Thursday, December 11th, 2003
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Reassessing Iraq And Other Colonial Handiwork

Rami G. Khouri

The big question that haunts Iraq today, and that has traumatized much of the modern Arab world, is “Will the Iraqis be given an opportunity to decide their own fate?” This is not a frivolous question. The fact is, the Iraqis did not have a choice or a voice when their country was manufactured by the British colonial office early last century. Perhaps this is why, for the second time in a century, the British Army is in Basra again, ruling an occupied people and contemplating their future condition.

Thursday, December 11th, 2003
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'Me? I thought, OBE me? Up yours, I thought'

Benjamin Zephaniah

In a few weeks the good subjects of Britain will be given the annual announcement of the ?New Year Honours List?. Each year, a predictable collection of celebrities, politicians, business leaders, and general philanthropists, are ?honoured? by the Queen, in a list actually composed by the Prime Minister. The awards have been traditionally given only to ?pillars of the establishment?, but Tony Blair has broadened out the list to include ‘safe’ representatives of ?the minions?, to suit his vision of ?Cool Britannia?. Although invited, one person definitely NOT given an award (or any other, after this article) will be the poet Benjamin Zephaniah. Here, he gives his reason for turning down the offer to bend his head in front of the Queen, to become an ?Officer of the Order of the British Empire?.

Wednesday, December 10th, 2003
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The Moon is Down Over Iraq

Charles R. Steward III

The capture of the town was relatively easy. The colonel in charge of the occupation tells the local mayor his people must cooperate. The mayor replies, “I don’t know, sir. They are orderly under their own government.” The colonel informs the mayor, “They will be in danger if they are rebellious. We must get coal, you see. Our leaders do not tell us how; they order us to get it. But you have your people to protect. You must make them work and thus keep them safe.” The mayor then asks, “But suppose they don’t want to be safe?”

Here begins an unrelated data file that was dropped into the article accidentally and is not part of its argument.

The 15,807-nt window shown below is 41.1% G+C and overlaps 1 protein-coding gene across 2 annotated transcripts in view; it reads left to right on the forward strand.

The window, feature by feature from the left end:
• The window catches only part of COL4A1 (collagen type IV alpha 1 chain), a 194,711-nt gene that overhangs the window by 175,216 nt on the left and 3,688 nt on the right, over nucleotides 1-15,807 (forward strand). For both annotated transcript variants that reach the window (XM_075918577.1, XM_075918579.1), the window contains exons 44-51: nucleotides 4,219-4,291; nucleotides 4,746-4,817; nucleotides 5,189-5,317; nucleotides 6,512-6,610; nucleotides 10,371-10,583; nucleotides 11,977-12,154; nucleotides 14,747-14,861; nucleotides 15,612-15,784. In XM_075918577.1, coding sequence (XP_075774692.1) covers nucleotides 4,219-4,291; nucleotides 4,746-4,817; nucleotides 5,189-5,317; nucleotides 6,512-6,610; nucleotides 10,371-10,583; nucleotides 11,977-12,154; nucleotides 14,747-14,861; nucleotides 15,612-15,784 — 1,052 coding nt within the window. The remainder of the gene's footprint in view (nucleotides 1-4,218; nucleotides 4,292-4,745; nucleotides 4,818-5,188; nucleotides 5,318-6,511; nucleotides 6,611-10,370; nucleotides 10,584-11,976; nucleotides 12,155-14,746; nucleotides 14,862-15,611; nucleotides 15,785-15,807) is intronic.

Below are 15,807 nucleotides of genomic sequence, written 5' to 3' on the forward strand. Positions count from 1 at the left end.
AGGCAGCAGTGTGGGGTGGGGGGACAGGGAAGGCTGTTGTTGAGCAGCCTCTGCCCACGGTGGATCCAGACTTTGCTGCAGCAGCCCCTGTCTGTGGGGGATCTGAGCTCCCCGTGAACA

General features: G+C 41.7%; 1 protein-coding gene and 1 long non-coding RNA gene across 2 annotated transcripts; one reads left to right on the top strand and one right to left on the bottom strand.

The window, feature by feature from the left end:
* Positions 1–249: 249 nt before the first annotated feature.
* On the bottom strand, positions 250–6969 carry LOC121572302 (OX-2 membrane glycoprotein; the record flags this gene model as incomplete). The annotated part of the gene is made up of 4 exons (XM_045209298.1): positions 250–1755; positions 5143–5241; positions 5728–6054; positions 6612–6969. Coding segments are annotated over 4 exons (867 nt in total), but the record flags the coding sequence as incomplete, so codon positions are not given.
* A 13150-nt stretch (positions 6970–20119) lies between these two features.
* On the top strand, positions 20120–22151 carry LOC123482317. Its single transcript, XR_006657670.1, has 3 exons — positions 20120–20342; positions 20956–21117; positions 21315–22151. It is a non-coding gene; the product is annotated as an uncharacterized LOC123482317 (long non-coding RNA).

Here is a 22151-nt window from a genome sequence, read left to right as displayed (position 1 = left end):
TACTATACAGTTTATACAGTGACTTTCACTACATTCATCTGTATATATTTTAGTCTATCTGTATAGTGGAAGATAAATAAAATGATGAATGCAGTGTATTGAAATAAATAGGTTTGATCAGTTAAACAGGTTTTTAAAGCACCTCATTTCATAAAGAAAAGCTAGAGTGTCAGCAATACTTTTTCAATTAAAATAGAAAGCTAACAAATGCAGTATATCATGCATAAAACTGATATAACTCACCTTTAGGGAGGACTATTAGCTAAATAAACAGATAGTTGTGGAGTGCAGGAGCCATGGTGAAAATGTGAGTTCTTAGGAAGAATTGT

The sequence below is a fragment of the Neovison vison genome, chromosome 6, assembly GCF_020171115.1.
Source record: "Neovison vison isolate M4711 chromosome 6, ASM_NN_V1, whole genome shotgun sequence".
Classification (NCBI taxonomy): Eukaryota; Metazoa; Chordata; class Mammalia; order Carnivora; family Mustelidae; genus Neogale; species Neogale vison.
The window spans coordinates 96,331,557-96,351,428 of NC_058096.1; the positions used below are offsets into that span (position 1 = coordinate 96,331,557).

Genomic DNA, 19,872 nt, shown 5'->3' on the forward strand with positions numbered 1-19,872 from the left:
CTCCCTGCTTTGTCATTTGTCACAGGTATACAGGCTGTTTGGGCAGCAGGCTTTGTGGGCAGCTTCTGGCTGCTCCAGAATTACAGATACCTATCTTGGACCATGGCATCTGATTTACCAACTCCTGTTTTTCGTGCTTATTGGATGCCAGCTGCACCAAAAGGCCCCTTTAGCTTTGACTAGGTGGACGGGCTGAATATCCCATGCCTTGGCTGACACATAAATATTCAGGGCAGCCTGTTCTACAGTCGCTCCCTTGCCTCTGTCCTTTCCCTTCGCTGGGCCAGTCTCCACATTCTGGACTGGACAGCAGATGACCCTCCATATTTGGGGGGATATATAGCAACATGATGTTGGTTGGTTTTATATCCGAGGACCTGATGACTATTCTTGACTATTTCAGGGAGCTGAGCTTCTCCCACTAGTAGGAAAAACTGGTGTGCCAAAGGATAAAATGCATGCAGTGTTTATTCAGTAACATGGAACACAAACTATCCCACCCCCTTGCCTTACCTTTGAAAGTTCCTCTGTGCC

Tuesday, December 9th, 2003
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The Need For A Mutual Ceasefire

Daoud Kuttab

If all things go as planned, Palestinian Prime Minister Ahmed Qurei and Israeli Prime Minister Ariel Sharon will likely meet this week or the following one. For some time, the peoples of the region and outside officials and observers have been awaiting this important meeting. In fact, this meeting has been awaited ever since Sharon took power in the 2001 Israeli elections.

Tuesday, December 9th, 2003
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Searching for Yunis - and how many others?

David Enders

Paul Bremer?s ?Coalition Provisional Authority? admits to holding around five thousand Iraqi detainees, although other official estimates vary from 20,000 to 50,000. Many of them are imprisoned indefinitely and without charges. David Enders from Occupation Watch here gives a story about attempts to track down one man - a journalist - who has been imprisoned by the occupation forces in a Kafkaesque system of arbitrary, violent injustice, that gives the lie to USA claims that it is creating a free democracy in Iraq.

Tuesday, December 9th, 2003
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From Tommy Franks, A Doomsday Scenario

Robyn E. Blumner

The quotes from retired General Tommy Franks, warning of dangers to freedom in the USA during the ‘war on terror’, bounced around faster than a Paris Hilton sex video. New York Times columnist Thomas Friedman repeated the alarm when he said that virulent terrorism “is the most serious threat to open societies, because one more 9/11 and we’ll really see an erosion of our civil liberties.” These pundits and prognosticators are saying out loud what anyone who has been following the government’s actions since 9/11 already senses.

Monday, December 8th, 2003
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From Florida To Baghdad

Abdulwahab Badrakhan

Before the war, the word was for any “peace of information” that would support the war, especially pertaining to the Iraqi weapons of mass destruction. Probably in all its history, the USA has never spent as much money on ‘nothingness’ as on Iraqi WMDs. Now the invasion is over, as was shown by James Baker’s recent appointment as George W Bush’s ‘personal envoy’, the word is for money, and this money determines the decisions and choices in Washington.

Monday, December 8th, 2003
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Refugees Are the Scum of the Scum

Nick Sommerlad